Calm waters gave superb reflections, another great photo opportunity.
The smaller ones checked the muddy edges of the lagoon. A simple, ancient, but successful technique.
Giancarlo surely was either hungry or impressed.
The grass around this billabong was incredibly high, Zimba almost camouflaged.
Rapunzel waited patiently for me to return. From here, driving conditions changed to the opposite extreme.
Meanwhile hot soft sand gave everyone a work-out. The after midday sun heated the soft sand, placing more air in between, making it even softer and harder to drive on.
Other parts were filled with fine dust. Relieved faces were obvious as we arrived at the ‘Luanginga River’.
We all needed a breather, I needed a swim to cool off. As did Giancarlo.
This is not a motorized ferry system. A thick long rope was used to pull vehicles from one side to the other.
Passengers were in banana boats transported. The Italian ladies preferred this option.
Giancarlo’s Landrover and Zimba were the last to cross.
As we were ready to pull ourselves over, a banana boat carrying passengers left at the same time.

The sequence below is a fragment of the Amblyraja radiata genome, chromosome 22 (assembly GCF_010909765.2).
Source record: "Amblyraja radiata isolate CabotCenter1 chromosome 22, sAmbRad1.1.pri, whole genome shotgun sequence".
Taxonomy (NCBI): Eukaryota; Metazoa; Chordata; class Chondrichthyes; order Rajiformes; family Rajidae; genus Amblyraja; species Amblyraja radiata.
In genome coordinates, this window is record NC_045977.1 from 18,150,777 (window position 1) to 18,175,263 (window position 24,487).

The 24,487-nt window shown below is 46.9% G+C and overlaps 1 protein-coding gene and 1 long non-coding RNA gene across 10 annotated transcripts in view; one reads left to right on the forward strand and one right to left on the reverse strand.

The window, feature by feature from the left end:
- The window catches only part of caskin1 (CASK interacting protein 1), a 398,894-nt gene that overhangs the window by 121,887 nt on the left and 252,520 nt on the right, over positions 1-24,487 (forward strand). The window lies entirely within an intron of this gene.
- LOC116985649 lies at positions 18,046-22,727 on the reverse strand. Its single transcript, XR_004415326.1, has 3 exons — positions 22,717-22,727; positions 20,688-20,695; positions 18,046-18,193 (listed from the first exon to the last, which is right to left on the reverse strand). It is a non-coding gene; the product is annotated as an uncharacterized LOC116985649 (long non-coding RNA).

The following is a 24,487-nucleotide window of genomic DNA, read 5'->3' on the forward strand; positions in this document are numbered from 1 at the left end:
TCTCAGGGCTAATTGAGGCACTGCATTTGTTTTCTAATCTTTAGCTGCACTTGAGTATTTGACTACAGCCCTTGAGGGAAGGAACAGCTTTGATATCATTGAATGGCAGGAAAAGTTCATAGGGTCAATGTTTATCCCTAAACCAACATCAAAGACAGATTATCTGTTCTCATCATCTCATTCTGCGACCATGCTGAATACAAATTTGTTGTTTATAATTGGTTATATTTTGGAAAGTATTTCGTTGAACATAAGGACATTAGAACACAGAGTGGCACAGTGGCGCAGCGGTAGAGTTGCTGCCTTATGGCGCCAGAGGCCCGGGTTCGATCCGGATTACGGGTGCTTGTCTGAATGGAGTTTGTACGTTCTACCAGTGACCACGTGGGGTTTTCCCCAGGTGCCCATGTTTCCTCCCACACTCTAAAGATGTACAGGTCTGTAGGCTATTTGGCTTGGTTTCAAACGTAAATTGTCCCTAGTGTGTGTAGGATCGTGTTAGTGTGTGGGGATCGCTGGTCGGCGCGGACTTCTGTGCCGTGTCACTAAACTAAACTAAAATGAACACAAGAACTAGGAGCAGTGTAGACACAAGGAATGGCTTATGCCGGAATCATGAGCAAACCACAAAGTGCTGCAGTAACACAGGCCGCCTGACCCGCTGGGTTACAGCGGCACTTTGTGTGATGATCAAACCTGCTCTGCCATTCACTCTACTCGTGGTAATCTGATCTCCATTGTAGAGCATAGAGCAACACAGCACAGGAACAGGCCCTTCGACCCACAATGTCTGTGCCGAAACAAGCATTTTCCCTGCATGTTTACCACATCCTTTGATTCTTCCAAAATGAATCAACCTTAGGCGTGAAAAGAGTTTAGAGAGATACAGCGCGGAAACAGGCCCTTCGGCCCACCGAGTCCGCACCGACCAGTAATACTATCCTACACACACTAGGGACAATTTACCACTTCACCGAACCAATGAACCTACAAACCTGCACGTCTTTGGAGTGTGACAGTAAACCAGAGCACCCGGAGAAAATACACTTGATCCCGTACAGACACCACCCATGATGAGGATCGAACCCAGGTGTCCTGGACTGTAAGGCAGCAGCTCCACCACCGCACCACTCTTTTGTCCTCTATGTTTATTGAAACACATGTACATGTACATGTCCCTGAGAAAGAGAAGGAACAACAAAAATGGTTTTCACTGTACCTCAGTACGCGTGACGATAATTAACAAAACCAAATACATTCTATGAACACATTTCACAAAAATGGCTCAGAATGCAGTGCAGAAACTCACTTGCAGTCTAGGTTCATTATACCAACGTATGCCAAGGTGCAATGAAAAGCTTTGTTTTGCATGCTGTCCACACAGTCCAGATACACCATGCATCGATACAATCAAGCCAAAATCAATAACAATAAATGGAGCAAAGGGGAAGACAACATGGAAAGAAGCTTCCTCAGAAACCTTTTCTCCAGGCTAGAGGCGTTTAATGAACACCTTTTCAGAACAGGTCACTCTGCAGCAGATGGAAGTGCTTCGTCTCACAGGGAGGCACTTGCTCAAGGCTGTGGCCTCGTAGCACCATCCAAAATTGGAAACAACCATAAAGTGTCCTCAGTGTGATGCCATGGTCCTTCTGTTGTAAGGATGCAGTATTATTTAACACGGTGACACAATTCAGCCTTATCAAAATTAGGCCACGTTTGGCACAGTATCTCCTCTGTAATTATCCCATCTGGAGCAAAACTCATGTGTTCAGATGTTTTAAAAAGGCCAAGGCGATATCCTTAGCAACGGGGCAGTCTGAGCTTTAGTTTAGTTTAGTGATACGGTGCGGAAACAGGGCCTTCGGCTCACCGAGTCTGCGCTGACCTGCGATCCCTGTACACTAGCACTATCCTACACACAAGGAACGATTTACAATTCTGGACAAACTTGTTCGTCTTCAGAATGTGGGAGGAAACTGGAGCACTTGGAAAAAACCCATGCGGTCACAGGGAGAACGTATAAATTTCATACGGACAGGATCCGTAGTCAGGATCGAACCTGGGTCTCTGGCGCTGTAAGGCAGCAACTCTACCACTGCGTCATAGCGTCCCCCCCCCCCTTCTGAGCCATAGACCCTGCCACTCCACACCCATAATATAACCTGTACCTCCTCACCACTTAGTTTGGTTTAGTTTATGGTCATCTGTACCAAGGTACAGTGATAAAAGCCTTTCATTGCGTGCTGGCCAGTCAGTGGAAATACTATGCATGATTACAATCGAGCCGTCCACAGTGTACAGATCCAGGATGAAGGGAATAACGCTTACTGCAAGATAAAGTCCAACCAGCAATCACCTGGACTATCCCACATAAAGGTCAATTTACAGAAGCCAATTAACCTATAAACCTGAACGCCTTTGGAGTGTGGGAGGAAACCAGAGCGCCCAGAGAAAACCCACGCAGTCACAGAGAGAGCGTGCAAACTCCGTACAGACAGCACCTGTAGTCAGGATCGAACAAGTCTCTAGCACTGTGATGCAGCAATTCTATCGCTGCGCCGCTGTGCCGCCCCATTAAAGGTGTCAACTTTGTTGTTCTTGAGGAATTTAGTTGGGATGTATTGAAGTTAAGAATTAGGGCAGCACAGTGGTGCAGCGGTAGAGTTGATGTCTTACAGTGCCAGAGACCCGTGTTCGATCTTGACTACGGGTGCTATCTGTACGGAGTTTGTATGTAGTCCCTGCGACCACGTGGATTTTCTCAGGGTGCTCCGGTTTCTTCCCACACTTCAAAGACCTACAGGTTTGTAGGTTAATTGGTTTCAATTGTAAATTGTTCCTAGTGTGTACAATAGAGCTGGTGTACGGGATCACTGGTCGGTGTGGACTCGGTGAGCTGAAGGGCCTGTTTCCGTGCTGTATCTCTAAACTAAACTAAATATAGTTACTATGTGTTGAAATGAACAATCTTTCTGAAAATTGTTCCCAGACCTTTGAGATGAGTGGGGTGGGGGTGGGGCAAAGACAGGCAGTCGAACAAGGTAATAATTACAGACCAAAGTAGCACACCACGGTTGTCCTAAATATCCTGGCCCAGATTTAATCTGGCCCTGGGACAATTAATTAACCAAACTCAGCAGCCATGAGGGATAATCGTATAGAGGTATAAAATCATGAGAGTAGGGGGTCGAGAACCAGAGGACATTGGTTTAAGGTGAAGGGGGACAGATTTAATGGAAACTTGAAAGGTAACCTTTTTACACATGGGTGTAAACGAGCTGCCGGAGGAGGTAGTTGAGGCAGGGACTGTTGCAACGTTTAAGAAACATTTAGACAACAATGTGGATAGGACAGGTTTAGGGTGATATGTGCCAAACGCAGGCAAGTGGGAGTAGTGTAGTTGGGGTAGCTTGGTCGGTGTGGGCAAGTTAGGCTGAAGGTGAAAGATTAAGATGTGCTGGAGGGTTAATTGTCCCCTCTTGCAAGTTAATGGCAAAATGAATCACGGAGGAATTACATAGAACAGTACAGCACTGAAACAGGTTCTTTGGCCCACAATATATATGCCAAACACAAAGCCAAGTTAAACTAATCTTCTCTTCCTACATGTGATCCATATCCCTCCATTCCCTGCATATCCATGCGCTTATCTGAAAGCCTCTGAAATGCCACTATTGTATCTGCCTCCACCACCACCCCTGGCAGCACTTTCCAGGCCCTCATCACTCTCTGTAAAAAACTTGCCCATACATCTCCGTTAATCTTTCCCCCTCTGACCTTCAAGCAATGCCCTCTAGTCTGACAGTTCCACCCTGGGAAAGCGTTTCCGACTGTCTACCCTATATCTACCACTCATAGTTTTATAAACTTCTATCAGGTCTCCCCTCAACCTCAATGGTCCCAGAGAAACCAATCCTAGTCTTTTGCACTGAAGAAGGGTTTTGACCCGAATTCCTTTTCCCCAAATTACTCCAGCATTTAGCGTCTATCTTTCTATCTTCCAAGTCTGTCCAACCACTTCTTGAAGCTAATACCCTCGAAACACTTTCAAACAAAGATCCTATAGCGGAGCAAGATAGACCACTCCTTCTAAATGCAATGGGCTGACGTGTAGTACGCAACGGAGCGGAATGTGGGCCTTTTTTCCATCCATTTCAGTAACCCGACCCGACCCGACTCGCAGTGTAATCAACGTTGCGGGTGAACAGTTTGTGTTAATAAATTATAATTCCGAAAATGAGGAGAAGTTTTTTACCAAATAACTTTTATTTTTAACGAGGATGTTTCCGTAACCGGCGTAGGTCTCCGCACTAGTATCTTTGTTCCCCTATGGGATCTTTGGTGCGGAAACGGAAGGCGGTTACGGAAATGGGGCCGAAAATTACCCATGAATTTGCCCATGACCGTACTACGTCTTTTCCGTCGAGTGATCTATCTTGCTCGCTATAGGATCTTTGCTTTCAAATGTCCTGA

The race was on. We didn’t lose by much but celebrated nevertheless.
Ok, I did.
To keep the weight balance on this floating subject steady, one needs to proceed with caution.
Jasmine didn’t. If the first vehicle leaves without the other on its tail, a tipping effect could be costly. After yet another ‘easy’ exciting day we were happy to set up camp in Kalabo.
The sun was setting low as we walked out to the markets. A lively gathering as expected, even more at this time of day.
This little girl helped to clean for a quicker return home,
looking incredibly cute.
Market girl Karin happily posed in front of our lenses like a pro.
Such a great friendly vibe all around. The fire was blazing as we had a well deserved ‘Spritzer’.